Benelli Ethos Cordoba BE.S.T. - Best for High-Volume Shooting
This shotgun’s barrel is designed for lighter recoil, so it meets some great comfort, handling, and ergonomic requirements for many people. It also works to reduce muzzle jump so you can aim more quickly and accurately after a miss, which is what makes it so great for high-volume, repetitive shooting. Even if you do connect, you can move on to the next bird before it flies out of sight.
The B.E.S.T. coating offers a rust-resistant coating to minimize corrosion, so it’ll meet many hunter’s requirements for aesthetics as well. However, what you might find is that while you can make successive shots with this firearm, it’s not quite as accurate as you might like it to be. Because it patterns high, you’ll have to adjust your aim accordingly.
It comes with five extended chokes, which can help you alleviate this issue by experimenting with the choke that works best for you to improve your shot patterns. The window along the length of the fore-end also allows you to see how many shells you have left, making both successive shooting and shot patterning easier to manage.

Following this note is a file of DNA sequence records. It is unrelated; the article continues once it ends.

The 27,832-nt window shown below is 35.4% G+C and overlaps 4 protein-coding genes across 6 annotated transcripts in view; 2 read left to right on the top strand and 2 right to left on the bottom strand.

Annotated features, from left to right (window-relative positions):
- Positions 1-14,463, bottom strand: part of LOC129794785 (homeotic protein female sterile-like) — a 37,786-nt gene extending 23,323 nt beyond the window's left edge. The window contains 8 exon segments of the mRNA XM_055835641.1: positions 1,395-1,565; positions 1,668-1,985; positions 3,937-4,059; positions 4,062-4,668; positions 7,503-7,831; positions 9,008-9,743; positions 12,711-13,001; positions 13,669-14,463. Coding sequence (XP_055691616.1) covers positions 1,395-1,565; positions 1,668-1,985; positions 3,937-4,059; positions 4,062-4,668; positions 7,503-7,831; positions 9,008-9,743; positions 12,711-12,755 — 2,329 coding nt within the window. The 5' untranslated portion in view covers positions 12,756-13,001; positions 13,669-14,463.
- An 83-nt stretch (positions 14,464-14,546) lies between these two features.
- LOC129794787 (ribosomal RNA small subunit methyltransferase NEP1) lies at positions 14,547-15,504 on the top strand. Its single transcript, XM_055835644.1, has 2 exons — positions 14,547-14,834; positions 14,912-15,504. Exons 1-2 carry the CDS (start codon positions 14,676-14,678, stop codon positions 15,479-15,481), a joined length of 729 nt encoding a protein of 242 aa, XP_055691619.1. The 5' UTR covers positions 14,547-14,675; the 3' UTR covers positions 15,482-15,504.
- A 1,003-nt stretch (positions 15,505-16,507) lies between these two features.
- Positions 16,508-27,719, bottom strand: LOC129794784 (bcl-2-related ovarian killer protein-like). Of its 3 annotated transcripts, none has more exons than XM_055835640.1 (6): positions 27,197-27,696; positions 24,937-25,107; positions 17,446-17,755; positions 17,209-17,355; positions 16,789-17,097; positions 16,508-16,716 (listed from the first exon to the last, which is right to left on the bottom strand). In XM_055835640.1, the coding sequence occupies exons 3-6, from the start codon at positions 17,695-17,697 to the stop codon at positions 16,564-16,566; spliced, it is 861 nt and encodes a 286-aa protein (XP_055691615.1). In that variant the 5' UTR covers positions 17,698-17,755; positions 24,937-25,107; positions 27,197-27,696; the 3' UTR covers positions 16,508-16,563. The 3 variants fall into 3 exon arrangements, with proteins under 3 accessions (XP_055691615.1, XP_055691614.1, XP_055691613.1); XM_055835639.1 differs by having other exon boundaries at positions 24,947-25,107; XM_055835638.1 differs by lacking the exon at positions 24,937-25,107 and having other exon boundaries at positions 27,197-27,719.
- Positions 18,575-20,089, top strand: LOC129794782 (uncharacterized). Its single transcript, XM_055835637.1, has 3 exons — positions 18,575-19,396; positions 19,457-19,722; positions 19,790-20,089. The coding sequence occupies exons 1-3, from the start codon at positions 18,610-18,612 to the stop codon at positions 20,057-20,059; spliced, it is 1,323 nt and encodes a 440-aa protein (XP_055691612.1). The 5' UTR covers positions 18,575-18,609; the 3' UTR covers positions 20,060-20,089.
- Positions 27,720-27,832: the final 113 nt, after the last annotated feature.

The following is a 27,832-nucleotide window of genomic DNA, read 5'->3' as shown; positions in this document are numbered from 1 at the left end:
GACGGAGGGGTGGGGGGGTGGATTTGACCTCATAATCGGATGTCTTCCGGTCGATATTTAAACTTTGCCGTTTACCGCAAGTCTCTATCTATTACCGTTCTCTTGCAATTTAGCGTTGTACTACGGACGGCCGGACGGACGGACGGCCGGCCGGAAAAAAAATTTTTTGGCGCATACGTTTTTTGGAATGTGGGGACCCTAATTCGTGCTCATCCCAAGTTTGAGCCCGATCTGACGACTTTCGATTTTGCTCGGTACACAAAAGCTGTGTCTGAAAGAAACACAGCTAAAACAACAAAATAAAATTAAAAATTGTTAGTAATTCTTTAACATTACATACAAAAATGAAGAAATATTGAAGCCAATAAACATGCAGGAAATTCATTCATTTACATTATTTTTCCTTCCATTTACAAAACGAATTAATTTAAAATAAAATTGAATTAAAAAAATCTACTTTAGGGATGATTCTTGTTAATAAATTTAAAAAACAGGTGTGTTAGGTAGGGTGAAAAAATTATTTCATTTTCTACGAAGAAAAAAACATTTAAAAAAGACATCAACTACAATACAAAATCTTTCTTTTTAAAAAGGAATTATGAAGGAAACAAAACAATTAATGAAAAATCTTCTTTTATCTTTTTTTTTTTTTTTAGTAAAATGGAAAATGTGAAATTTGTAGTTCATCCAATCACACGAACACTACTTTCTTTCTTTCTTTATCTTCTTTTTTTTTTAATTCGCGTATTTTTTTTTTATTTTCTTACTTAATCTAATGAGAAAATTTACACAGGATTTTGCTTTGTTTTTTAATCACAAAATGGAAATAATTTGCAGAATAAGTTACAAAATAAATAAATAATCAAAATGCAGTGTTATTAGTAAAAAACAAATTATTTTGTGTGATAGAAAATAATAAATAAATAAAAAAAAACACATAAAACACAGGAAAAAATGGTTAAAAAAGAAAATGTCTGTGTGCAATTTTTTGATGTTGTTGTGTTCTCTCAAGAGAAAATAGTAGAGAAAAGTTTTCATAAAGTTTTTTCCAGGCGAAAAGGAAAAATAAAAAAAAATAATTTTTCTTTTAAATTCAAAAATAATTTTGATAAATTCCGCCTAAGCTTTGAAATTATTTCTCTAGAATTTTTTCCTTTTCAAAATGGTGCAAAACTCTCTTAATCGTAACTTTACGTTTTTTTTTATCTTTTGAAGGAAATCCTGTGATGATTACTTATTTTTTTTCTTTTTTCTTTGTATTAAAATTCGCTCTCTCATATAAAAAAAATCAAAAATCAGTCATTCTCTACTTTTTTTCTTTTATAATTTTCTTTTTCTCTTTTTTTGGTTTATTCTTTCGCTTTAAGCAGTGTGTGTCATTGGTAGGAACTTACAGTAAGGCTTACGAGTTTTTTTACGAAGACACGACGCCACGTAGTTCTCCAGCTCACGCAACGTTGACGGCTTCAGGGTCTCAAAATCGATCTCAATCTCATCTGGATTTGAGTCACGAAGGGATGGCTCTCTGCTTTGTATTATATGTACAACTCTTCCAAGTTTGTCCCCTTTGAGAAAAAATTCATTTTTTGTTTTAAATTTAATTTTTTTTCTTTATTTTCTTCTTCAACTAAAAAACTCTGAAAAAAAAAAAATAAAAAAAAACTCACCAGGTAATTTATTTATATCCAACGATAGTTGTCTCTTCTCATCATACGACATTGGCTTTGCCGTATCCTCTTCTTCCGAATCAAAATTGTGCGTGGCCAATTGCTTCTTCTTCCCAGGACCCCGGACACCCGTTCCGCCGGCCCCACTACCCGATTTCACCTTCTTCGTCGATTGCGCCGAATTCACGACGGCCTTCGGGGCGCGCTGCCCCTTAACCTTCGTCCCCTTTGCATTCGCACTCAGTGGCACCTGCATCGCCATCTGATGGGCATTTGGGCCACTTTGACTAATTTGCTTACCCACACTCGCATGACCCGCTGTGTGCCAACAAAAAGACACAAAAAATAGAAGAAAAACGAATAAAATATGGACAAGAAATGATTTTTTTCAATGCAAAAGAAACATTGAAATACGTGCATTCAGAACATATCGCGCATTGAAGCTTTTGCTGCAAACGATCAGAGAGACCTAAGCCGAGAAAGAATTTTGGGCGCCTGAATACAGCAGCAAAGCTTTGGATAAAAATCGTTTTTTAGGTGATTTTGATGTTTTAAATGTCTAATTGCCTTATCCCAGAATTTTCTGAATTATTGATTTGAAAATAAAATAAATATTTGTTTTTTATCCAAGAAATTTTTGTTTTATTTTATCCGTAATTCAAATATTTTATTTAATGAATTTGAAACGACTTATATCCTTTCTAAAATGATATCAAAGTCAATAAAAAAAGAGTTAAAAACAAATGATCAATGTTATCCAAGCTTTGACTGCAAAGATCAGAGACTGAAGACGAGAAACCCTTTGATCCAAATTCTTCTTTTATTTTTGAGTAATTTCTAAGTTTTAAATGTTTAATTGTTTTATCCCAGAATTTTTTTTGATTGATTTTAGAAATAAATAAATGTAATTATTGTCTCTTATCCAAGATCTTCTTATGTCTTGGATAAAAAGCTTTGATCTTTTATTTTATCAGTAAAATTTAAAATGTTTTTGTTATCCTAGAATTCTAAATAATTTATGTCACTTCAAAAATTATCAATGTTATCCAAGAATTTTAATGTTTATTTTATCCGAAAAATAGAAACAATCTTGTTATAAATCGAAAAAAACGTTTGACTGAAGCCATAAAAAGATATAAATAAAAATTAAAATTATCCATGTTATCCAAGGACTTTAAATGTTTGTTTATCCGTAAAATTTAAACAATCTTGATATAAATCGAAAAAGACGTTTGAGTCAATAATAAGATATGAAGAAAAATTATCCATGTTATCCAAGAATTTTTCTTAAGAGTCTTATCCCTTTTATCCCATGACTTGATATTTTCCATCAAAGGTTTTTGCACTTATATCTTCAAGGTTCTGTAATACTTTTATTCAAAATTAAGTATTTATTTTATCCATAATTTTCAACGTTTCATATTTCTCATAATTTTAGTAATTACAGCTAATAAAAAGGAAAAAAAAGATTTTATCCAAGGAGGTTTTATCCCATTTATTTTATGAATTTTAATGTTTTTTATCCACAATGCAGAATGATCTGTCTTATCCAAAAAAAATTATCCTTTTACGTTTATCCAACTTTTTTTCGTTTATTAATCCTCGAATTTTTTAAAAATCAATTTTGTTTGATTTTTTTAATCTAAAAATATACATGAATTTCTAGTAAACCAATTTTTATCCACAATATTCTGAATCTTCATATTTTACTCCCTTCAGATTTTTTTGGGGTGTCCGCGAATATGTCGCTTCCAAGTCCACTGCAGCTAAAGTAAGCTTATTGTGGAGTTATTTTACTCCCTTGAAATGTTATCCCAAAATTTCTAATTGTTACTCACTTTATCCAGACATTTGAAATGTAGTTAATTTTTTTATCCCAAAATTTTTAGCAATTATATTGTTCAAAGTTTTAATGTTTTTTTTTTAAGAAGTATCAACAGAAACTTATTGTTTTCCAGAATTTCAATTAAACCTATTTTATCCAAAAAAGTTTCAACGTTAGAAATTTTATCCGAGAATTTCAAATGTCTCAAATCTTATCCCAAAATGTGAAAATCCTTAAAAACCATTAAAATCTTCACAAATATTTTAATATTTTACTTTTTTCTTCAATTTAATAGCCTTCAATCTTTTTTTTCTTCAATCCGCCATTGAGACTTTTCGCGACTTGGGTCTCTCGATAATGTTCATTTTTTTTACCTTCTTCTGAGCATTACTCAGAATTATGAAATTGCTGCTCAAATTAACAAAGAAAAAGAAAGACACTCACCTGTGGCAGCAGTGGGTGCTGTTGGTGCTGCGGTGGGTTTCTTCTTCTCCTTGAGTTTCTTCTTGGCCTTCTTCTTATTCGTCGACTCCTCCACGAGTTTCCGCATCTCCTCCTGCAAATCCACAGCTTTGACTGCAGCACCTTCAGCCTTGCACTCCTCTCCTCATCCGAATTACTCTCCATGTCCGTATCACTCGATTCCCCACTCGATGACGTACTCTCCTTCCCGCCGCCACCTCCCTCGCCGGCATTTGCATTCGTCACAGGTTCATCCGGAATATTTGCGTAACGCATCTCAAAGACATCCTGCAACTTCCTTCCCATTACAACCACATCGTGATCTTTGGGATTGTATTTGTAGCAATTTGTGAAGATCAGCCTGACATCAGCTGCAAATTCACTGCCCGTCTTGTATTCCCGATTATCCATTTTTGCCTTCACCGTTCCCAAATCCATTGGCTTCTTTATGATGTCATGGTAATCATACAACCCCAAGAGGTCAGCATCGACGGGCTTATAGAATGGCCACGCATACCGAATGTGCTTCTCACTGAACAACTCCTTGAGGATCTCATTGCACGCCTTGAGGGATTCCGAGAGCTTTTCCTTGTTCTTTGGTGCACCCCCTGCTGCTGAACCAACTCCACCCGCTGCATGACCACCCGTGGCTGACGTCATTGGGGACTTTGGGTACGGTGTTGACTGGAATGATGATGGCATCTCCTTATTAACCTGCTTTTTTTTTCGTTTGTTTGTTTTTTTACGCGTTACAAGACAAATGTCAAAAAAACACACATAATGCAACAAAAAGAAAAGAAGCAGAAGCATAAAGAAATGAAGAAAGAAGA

Not only that, but the Cordoba comes in both a 20 and a 28-gauge, so you can once again choose the option that works for you and get the most out of it that you can.
If I were to be in excessively cold conditions, I might choose the Browning Maxus II because of its slim fore-end. It’s also a close second in terms of handling and comfort because of the multitude of rubber grips.
The Benelli is certainly a solid choice in terms of aesthetics and the high-volume shooting that may come with a dense population of waterfowl. However, the price is high, so it doesn’t offer the same value as the others I liked a bit better.
The Beretta is definitely the best overall in terms of ergonomics, accuracy, versatility, and aesthetics. I enjoyed it the most because it was light on recoil and the shot patterning was the most accurate with the littlest effort.